This isn’t a personal finance blog. I’m not going to give you lots of advice that is already available on other blogs written by much better experts. Because they know what they are doing so much better than I do. Case in point: our nearly $30k in debt, about half of which is student loans, and half is consumer debt. We’ve made dumb money choices in the past. We’re trying to do so much better now (and my husband is usually better at this than I am.) We have some concrete plans and goals that will help (like wanting to pay cash for land and a house that we design and build ourselves) and we have a baby on the way. And we just really, really want to get out of debt. Because owing people money stinks.
And so today’s Top Resources is all about Money Management – the resources that we are finding super helpful and would recommend to our best friends and to family. If you’ve found something that has helped you get rid of debt or to handle your finances more like a responsible adult and less like a carefree teenager, then please do share in the comments.
1. Dave Ramsey
If you’ve even thought about starting a debt free journey, chances are you’ve either a.) heard/read about Dave Ramsey or b.) you’ve seen about 100 different blog posts on the “Snowball” method or the “Baby Steps.” You may not agree 100% with everything he says, or want to follow his plan down to the letter. And honestly, if you join the forums on his Total Money Makeover website, you’ll see that even those who are “on the plan” are just like that, or have had to modify it to fit a unique situation. But his advice is solid, and it’s the foundation of our current financial plan. Each of the resources listed below is highly recommended.
- The Total Money Makeover (book)
- MyTotalMoneyMakeover.com (found the forums to be so very helpful and absolutely worth the $10/month of membership)
- The Dave Ramsey Show (radio) -stream it live online or find out which local station carries it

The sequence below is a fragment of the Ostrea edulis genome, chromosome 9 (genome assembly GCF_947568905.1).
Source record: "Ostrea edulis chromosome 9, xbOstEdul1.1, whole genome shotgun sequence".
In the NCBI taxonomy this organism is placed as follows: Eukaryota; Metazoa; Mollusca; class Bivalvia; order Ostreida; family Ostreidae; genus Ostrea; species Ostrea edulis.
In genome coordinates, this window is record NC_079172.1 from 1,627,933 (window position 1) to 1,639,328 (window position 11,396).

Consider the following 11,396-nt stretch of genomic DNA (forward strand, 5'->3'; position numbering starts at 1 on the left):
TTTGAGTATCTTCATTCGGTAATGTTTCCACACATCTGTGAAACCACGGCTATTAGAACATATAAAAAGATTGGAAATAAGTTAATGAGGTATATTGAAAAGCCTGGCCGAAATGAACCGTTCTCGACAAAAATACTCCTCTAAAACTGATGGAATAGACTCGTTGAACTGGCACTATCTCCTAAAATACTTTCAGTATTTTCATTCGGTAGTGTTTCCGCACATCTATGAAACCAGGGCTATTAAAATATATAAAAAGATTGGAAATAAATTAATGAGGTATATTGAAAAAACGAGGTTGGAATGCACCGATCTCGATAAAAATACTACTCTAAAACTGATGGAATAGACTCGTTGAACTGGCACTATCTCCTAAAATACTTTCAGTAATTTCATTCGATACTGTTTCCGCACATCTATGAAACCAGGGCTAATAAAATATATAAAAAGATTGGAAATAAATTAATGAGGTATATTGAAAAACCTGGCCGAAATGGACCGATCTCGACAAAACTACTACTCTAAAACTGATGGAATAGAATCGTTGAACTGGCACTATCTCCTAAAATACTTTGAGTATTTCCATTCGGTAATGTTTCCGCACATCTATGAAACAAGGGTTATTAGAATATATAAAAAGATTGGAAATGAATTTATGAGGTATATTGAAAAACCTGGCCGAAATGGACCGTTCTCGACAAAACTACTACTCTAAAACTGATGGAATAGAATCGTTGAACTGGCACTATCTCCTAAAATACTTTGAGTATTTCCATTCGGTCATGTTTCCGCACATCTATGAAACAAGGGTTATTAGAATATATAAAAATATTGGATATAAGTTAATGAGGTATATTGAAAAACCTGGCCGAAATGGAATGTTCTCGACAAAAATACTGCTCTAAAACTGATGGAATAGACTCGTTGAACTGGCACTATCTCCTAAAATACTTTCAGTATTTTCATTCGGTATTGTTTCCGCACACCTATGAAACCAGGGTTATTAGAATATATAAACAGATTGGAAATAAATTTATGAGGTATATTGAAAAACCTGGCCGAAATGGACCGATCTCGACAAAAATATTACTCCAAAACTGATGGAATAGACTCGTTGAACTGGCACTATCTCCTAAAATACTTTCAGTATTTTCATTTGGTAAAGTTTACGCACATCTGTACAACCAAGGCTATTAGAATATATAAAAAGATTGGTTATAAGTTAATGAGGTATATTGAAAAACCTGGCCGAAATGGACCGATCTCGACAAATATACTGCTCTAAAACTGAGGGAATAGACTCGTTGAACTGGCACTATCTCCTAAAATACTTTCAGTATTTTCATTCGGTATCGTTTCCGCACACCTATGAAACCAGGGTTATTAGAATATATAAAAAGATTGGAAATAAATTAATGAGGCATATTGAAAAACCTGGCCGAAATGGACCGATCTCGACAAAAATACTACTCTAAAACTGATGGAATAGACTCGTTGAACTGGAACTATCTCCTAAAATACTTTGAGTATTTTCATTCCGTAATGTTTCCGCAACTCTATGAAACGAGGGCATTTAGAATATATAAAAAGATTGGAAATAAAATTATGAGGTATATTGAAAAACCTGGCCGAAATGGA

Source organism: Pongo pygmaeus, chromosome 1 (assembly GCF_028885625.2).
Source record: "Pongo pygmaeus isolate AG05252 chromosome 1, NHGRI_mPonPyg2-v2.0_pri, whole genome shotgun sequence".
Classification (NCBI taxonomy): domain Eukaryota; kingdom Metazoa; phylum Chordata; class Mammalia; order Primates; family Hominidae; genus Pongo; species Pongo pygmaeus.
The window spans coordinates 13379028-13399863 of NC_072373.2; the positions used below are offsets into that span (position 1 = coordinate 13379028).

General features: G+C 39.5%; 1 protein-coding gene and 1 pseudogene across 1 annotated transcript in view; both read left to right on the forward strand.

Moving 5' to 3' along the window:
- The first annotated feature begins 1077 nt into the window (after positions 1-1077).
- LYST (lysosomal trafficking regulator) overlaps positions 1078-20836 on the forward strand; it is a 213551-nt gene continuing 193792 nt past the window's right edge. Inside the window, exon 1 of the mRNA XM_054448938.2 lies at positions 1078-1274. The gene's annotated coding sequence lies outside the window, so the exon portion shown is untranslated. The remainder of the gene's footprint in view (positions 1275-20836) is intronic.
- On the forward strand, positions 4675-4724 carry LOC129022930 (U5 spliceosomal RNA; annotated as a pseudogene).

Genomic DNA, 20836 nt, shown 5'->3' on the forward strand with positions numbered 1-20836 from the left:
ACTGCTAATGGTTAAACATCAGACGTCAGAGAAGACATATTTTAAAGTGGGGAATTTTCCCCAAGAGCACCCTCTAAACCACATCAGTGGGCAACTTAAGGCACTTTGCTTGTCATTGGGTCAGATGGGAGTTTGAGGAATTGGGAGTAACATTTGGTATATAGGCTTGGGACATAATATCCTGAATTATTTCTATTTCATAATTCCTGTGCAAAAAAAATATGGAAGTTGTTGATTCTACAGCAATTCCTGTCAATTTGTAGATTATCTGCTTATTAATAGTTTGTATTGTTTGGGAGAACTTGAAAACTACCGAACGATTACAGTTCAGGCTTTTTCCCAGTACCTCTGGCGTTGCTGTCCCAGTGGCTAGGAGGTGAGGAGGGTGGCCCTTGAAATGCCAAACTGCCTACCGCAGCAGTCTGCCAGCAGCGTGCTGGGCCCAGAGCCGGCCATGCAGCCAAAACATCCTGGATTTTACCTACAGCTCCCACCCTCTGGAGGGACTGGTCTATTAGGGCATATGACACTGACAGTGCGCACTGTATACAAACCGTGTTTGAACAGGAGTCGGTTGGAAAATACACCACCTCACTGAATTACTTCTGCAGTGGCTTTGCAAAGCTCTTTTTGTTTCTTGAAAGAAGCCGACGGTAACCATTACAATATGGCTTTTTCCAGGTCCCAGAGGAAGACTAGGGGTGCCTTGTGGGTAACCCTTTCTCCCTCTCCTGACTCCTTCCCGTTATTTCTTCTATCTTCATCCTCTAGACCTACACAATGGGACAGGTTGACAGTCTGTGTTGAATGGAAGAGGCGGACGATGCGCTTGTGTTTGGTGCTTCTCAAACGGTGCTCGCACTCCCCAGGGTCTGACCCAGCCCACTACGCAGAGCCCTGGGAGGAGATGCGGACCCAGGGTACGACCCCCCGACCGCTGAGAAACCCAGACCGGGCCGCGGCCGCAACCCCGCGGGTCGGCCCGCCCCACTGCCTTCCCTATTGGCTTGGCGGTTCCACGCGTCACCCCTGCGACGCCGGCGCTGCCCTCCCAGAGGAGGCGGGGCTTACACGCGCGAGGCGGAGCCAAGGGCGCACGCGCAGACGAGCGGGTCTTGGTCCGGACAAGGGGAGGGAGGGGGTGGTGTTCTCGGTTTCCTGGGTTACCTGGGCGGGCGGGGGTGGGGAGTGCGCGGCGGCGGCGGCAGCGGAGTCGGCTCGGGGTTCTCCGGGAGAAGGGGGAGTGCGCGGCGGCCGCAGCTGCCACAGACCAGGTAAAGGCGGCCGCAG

2. Money Saving Mom by Crystal Paine
So this is mostly a coupon and deals website. Which can be really helpful when you are trying to keep certain areas of the budget under control (like clothing and food.) But she also has an entire section dedicated to money management, which I have found quite helpful particularly as I started planning for the arrival of Baby. She had a whole series on how to have a baby on a budget, which helped to keep me focused on what the baby really needs vs. “oh my goodness that is so cool/cute I want one for the baby!!!” Yep. Also, her “We Paid Cash” series is very inspirational and helps you realize that the dream of paying cash for ____ isn’t so weird or hard to do after all. http://moneysavingmom.com/
3. Making Sense of Cents by Michelle
Yes, Michelle was featured yesterday. But she is has so much more advice than just how to make some good side income. There is advice on budgets, energy costs, real estate, credit cards, travel – just about everything. Her style is engaging and I look forward to every single post that shows up in my Bloglovin’ feed. http://www.makingsenseofcents.com/
4. Millennial Money Man
Add this to the growing list of blogs I discovered more recently. What I love is that he particularly targets Millennials and the dumb money choices we are prone to make. He is also aware of how much Millennials sometimes don’t know about money management, and writes great informational posts to fill in those gaps. http://millennialmoneyman.com/
5. Mr. Money Mustache
Disclaimer: Mr. Money Mustache doesn’t mind using strong language. If that is something you can’t stand, you won’t enjoy his site very much. His focus is more on saving money and a frugal lifestyle. I don’t visit often (because of the language) but he has some good product recommendations and interesting posts that cause me to visit from time to time. http://www.mrmoneymustache.com/
6. All the Money in the World by Laura Vanderkam (book)
This isn’t a financial management book per se. It is a book on money and happiness, and is quite thought provoking. I’m almost through reading it, and I’ve loved it. She has affirmed some of the perspectives that my husband and I have on money (such as: sometimes its worth splurging on little things rather than cut back on so much that you are just miserable.) A great read to give you a tempered perspective against some of the die hard Dave Ramsey fans and their viewpoints (which you will come across quite often in the forums.) http://www.amazon.com/All-Money-World-Happiest-People/dp/1591846250
7. The Simple Dollar
Sound, simple financial advice on practically every area – credit cards, insurance, education, children, banking, etc. A worthwhile daily read, kind of like a financial newspaper. http://www.thesimpledollar.com/